Our secondhand clothing markets are also a breeding ground for fast-fashion cast offs and while shopping secondhand isn’t the same as buying new from fast-fashion- it still supports the industry. How? Firstly -opportunity cost. When you choose to buy that fast-fashion item second hand instead of a simmilar item that supports a sustainable or ethical designer that’s a missed opportunity to support a small business doing good. Secondly, you also represent the design house by wearing their clothing (even if it’s bought from a charity shop). These considerations aside, let’s look at ways to shop fashionably with a conscious- including budget friendly secondhand shopping.
You can inject new-season style into your closet on the cheap with some savvy secondhand purchases. After reviewing the trends to see what you think would match your personal style with a nod to new season think about the following.
- What era is ‘on trend’. As mentioned earlier, trends are cyclical. Work out what era is cool (90’s has been in for a while now) and thrift for the real-deal items from that era.
- Pick a champion. If you want to fake-fashion for the new season pick an item to champion. If it’s 90’s you are after find a really good pair of secondhand boots and wear them with all your faves and your boyfriends shirt tied around your waist. Inexpensive 90’s casual cool can really be that easy and there is no need to change your whole closet!
- Don’t buy the whole trend. You don’t want to look like a carbon copy of the catwalk or an era. Take inspiration from that look and have it reworked to suit you. This is specifically true for vintage items. Many will need a belt, a hemming or a few layers to look fashionable rather than period-dress. Make friends with your sewing machine or tailor.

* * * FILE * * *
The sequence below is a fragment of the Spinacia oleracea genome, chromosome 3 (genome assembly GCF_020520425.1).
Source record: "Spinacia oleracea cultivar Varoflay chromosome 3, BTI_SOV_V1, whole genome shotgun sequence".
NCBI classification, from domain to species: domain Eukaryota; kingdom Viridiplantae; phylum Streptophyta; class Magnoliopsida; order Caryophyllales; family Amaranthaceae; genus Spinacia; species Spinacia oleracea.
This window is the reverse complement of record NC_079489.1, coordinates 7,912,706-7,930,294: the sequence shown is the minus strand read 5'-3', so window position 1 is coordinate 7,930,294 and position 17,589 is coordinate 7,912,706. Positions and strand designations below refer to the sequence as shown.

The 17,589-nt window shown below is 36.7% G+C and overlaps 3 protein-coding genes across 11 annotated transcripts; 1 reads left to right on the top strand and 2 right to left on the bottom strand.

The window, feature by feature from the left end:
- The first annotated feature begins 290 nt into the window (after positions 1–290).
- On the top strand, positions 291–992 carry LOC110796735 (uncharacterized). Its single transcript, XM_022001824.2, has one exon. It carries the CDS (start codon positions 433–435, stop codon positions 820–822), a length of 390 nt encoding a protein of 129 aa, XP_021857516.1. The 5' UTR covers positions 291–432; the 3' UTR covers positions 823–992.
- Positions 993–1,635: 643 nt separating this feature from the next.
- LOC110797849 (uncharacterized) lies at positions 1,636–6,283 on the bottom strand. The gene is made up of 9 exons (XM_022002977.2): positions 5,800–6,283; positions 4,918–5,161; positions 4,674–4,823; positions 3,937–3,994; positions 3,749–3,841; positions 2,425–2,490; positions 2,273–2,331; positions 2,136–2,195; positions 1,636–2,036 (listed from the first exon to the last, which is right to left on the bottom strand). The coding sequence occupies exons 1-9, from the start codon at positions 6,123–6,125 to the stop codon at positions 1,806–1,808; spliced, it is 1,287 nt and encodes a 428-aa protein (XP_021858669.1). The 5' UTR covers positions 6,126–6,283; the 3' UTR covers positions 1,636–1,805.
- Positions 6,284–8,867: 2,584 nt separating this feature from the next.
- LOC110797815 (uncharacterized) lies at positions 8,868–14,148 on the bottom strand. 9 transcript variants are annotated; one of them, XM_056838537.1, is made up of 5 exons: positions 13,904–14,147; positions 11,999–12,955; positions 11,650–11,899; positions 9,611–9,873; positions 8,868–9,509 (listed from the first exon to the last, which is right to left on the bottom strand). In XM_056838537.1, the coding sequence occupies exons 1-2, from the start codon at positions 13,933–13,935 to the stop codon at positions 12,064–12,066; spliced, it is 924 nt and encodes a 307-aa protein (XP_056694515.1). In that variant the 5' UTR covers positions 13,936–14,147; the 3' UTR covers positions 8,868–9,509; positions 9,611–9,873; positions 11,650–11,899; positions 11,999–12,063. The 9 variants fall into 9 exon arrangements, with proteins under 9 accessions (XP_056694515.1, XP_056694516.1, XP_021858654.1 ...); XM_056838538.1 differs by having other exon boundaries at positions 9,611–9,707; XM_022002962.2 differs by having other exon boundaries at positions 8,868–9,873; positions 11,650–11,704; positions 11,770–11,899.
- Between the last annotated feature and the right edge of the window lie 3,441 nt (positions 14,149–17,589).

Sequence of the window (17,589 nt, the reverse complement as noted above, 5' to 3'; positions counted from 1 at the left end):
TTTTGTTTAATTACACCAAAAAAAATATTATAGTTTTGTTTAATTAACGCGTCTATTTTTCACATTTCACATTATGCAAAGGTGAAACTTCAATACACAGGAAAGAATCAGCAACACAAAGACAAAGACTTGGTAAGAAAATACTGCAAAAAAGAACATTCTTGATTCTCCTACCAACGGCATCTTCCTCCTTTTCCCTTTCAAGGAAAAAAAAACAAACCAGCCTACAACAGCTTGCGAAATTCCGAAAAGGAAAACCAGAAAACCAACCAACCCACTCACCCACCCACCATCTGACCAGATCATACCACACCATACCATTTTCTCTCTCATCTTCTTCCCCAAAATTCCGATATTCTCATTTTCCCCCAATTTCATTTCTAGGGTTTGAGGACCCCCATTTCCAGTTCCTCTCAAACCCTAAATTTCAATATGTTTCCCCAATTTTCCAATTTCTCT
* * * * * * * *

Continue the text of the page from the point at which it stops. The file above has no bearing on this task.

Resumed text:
- Get creative. It can be daunting to check out secondhand stores if you aren’t used to shopping in this type of environment. Don’t limit yourself to the store layout. Check all areas (kids, mens, women’s, plus size). A mens tee can make a great tunic, a kids dress might be a blouse, think outside the box!
Accessories are your friends.
Fashionable style doesn’t have to come from clothing. If you were really savvy about being an eco-minded-fashionista you would make friends with accessories. Many looks are achievable by simply working on a set of basics (yup, like slow and minimalist fashion trends) and adding new-season jewels, scarves, shoes or bags. You can choose to buy these from second hand stores or ethical and sustainable labels. Here are some tips on how to mix and match from that time I spent a whole month in one dress for charity.
- Treat your neck to a scarf. You can change up a look really simply with a scarf. Wear it on your neck (the classic scarf move), as a shawl, belt for a kimono look, or tie it to a bag for a bit of boho-whimsy.
- Sunglasses. These were once a own-and-wear forever item but you can find them readily at secondhand clothing stores. Switch up a look entirely with a change of shades, just be wary that your eyes are protected adequately if you shop secondhand.
- Jewellery can lift a whole look to new levels. Experiment with layering what you own in new ways, buy from labels that create upcycled jewellery, or make your own from recycled or thrifted jewels.
- Invest in shoes, hats and bags that make a statement. There is no denying the impact of a good shoe-hat-bag combo. These punctuate your look. Get them fashionably right and you could wear the same ones with your regular clothes all season and look perpetually on-trend.
Do you like to stay on trend? What are your top-tips for looking relevant without costing the earth? Share any thoughts or reflections below.